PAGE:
There is no two ways about it: growing your own food, even just a small percentage of it, takes a lot of work. On top of that, every year, it seems that I encounter a new challenge that throws me for a loop.
Whether we’re talking about vegetable gardening or growing fruit trees, producing food for yourself is neither for the lazy, nor for the faint of heart!
That said, there are things you can do to make the process easier. You can reduce your gardening work when you put certain strategies into place.
What follow are five of the most important strategies you could implement into your gardening journey, as they will save you time, effort, and even money.
Strategy #1: Garden near your watering source.
If you’re going to grow your own food in a suburban backyard, this will be easy. By default, your garden will be located close enough to your house that it will be a cinch to connect a hose to the outside water faucet and pull it to your veggie patch. Ah, I remember those days well!
They must have spoiled me, because when we moved to our five acres in the country, I didn’t do such a great job planning out the whole watering issue.
Could have something to do with the fact that I’d read up on the Ruth Stout method. All you had to do was pile up enough hay around your crops, and you wouldn’t have to water, not even during a drought!
For the sake of brevity I’ll skip the story of how this just didn’t work out for me (probably because I didn’t follow Stout’s rules to the letter), and I ended up being miserable with my vegetable garden for a couple of years because I had to drag water into the garden, two gallons at a time, to give everybody a drink when they needed it.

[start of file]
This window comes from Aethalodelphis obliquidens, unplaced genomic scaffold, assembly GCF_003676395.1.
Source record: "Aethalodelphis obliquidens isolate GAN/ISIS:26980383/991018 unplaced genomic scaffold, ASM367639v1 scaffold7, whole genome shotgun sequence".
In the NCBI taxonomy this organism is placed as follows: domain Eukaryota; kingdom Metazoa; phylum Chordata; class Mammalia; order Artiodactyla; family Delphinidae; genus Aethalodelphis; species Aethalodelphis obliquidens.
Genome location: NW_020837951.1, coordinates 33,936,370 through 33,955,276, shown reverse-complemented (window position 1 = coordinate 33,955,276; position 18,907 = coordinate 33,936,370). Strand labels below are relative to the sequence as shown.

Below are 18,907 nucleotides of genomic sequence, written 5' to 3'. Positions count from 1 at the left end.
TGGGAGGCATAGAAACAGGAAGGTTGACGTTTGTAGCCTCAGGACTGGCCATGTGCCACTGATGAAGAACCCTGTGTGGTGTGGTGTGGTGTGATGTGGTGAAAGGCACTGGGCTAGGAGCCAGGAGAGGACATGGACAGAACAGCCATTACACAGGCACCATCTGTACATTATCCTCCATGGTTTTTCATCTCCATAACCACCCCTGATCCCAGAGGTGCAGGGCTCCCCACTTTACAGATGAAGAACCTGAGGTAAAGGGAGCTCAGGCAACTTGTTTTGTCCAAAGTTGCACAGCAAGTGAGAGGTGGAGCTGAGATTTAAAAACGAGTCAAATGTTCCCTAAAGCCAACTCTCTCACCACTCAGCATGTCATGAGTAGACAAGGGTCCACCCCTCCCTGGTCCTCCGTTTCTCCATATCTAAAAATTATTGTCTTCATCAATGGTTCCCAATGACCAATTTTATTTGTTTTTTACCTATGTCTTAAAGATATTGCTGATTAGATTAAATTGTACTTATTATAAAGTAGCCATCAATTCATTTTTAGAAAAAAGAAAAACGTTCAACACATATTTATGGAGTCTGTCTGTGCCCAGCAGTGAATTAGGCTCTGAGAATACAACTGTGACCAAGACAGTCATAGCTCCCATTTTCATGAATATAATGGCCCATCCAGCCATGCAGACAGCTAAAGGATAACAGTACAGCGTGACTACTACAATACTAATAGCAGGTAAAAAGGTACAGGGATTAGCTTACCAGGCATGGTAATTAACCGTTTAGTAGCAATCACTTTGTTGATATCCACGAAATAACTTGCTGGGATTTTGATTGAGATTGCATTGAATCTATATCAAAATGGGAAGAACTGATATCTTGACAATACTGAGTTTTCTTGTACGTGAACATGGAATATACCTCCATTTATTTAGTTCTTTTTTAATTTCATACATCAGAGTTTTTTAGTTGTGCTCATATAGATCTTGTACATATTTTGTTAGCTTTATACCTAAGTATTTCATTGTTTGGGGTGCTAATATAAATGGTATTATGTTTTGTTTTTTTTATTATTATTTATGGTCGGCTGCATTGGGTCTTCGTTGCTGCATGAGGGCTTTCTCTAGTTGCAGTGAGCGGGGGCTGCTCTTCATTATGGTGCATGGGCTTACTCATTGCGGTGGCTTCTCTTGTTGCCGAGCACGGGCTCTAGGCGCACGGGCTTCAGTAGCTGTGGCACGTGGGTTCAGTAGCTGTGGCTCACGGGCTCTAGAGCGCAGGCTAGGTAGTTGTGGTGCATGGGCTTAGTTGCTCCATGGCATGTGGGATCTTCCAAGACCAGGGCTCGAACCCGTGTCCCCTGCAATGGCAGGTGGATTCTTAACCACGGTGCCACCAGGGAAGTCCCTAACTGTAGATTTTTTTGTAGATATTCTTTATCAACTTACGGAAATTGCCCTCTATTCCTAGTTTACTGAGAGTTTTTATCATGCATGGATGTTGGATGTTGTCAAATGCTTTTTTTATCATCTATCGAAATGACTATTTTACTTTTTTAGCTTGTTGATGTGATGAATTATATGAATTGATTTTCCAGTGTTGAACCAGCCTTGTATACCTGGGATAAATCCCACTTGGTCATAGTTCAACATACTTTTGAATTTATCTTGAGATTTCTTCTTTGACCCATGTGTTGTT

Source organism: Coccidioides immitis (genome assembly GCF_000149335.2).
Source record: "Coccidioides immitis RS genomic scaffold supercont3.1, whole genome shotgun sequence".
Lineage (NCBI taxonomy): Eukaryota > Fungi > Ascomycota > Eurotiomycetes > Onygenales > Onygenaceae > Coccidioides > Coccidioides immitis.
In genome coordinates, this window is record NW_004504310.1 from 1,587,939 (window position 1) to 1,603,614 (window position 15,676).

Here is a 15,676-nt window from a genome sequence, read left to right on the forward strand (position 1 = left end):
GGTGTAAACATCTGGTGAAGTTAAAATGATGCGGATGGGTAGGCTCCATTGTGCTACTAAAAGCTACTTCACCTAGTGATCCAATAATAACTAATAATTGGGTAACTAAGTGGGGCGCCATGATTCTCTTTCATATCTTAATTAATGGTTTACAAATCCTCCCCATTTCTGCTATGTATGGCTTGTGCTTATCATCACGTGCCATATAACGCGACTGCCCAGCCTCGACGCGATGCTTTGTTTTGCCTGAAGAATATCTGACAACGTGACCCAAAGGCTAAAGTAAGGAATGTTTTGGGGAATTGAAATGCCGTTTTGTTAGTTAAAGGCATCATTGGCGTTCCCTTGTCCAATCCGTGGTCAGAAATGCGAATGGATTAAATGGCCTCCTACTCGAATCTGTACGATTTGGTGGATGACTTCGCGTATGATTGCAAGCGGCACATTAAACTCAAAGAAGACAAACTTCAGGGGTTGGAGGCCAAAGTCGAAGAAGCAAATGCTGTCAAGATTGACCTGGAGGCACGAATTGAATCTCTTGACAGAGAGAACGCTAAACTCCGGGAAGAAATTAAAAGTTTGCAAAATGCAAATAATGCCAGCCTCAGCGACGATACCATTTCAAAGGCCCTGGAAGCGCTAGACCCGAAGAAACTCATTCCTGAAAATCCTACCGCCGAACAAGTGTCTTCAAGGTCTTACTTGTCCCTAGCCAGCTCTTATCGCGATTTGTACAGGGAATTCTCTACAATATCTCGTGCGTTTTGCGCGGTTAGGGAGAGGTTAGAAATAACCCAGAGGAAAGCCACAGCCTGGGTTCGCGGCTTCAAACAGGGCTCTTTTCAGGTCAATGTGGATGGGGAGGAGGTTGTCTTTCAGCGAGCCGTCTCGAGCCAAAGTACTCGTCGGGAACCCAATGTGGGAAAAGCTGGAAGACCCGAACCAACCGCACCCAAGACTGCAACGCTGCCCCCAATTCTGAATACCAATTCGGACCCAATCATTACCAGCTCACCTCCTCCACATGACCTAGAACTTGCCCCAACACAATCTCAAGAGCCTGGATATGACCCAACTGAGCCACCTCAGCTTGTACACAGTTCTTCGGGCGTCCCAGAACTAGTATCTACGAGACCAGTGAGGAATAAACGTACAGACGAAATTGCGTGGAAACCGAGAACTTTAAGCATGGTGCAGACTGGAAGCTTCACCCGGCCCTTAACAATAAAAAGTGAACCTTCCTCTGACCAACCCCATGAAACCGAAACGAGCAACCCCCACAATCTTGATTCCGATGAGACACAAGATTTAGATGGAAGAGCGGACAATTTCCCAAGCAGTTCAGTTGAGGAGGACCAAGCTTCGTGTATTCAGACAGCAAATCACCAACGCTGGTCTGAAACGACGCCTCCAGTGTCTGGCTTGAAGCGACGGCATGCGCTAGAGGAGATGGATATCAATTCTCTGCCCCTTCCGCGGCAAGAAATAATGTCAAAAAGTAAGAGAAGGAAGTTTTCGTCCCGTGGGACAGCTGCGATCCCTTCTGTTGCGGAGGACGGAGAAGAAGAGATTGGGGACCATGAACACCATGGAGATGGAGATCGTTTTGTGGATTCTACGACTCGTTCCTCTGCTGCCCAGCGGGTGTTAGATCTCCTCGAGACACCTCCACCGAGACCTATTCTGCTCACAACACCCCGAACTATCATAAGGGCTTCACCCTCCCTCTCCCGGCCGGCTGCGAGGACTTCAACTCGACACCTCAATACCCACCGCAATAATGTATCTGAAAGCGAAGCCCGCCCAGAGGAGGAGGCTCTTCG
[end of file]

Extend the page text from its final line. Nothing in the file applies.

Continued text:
Let me put it another way: I was watering over 1200 square feet of garden with gallon jugs. Sometimes more than twice a week!
We are off the grid with water, and by the third year we’d acquired and filled (rather, nature had filled) enough water storage tanks so that I felt comfortable using that collected rain water for watering the garden.
At that point, I said to my husband, “Couldn’t you dig a hole under the garden fence, stick a PVC pipe through it, and then whenever I wanted to water I could hook the hose up to the rain tank and run it under the fence and into the garden?”
Truth be told, the actual detailed plan came out of my husband’s brain. But I provoked him to come up with it by asking him to come up with a way to put a hole in the garden fence (because the door was on a different side of the garden from where I wanted the hose to come in) so I could heretofore water with the hose.
Can I tell you that my vegetable gardening life has become much more enjoyable?
Locate your garden as close to a water source as you can.
Strategy #2: Don’t till the soil.
That’s right. You heard me. If you want growing your own food to be easier, stop tilling your garden.
Tilling compacts the soil much more than it loosens it. It kills earthworms. It disturbs the the micro-organisms in the soil that are critical to the success of your vegetable garden. It also turns up weed seeds that are embedded deep in the earth, meaning that to till means to give yourself more weeding work in the not-too-distant future.
How can you possibly work the soil unless you till it? Just so happens I’ve written a detailed post on the no-till method of gardening.
The long and the short of it is, you grow in beds that are only thirty to forty-eight inches wide, and you amend the soil six months to a year before you’re going to plant anything in it by piling up organic material in those beds.